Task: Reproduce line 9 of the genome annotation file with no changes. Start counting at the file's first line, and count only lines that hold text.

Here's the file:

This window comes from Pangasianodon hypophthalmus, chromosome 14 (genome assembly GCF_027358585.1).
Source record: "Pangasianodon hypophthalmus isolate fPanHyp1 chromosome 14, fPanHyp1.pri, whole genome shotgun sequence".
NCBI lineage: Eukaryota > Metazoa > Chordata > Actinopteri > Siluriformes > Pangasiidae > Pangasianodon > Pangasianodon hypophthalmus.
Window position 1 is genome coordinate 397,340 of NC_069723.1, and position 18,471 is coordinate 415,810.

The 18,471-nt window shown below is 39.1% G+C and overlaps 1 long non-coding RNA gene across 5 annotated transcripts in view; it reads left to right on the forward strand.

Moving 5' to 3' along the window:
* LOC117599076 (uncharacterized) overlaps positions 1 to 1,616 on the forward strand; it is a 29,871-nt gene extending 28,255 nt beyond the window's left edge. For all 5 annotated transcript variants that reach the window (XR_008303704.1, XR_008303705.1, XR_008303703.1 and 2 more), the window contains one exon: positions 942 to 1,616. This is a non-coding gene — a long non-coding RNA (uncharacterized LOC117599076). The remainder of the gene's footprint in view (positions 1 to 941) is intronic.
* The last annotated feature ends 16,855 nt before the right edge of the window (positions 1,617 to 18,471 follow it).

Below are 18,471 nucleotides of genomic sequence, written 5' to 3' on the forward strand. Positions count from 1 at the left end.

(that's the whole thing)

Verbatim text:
Below are 18,471 nucleotides of genomic sequence, written 5' to 3' on the forward strand. Positions count from 1 at the left end.